Timing a purchase, sale in today's market
Loan limits, investors may impact your decision
Question: Allison, we’re debating timing the sale of our Wildernest Condo with the purchase of a Mesa Cortina single family home. Any thoughts?
Answer: The decision of whether to buy or sell a home is perplexing. A lot of buyers and sellers are still wondering if now is the right time to be in the market.
According to Dian Hymer of Inman News, ideally, buyers would like to know that the market has hit bottom and that the value of what they buy won't decline. Sellers who will sell at a loss today wonder if they should get out now or wait for a better market to sell.
When will that better market appear? It's impossible to time the market. We'll know that we hit bottom after the market turns around -- not before. Some economists think this will take another two years; others expect a turnaround in five to six years.
Many economists think we're at or close to bottom. However, it's expected that the market will be rocky for some time. The market will change seasonally. For example, it's typical for home sales to decline during the winter months.
Good and bad news can affect whether buyers feel optimistic about home buying. The fact that the conforming jumbo loan limit is likely to drop to $625,000 from $729,750 could spur home sales in higher-priced markets between now and September, when the higher loan limit expires.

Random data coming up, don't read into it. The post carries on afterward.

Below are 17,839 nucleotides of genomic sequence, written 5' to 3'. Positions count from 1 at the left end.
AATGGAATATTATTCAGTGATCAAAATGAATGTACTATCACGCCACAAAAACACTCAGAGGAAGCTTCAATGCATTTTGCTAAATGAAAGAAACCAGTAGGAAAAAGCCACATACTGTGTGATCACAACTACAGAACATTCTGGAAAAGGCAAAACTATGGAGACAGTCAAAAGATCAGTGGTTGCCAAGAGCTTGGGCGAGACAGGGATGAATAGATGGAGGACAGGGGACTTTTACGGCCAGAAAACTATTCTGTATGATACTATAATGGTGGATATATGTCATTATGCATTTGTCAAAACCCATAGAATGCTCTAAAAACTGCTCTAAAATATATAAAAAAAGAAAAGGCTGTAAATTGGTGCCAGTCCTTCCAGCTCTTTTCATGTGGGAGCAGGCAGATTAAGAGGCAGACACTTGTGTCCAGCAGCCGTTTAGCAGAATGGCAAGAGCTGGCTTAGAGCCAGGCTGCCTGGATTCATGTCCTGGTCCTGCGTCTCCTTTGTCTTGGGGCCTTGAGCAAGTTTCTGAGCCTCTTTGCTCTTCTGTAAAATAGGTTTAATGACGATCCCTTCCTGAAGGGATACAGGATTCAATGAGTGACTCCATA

Interest rates have been fluctuating but remain below 5 percent for conforming, fixed-rate mortgages. Interest rates and affordability in general have a great impact on the strength of the housing market.
The news about the real estate market was discouraging at the beginning of the year, as hopes of a solid recovery were dashed by declining home-sale volume and prices. Some economists even predicted that the housing market was headed for a double-dip recession, but this doesn't look likely at this point.
March brought good news as home-sale volume nationally picked up 3.7 percent from February, according to the National Association of Realtors. However, the sales were primarily driven by investors buying cheap foreclosures.
Although investor purchases were up, the percentage of first-time-buyer purchases was down, possibly due to tough mortgage qualifying criteria, which are expected to become even more difficult going forward.
Leslie Appleton-Young, chief economist for the California Association of Realtors (CAR), points out that it's difficult for buyers to trade up or down if they don't have equity in their homes. According to CAR, approximately 25 percent of homeowners in the U.S. owe more than their home is worth. Appleton-Young believes the figure is closer to 31 percent in California.
Keep an eye on trends, but focus on your local neighborhood when making decisions about buying and selling.
For answers to your real estate questions, call Allison at 970-468-6800. Email - [email protected]. Her philosophy is simple, whether buying or selling, she understands that the most important real estate transaction is yours. Want to know the value of your Summit County property? Visit www.SummitHomeValue.com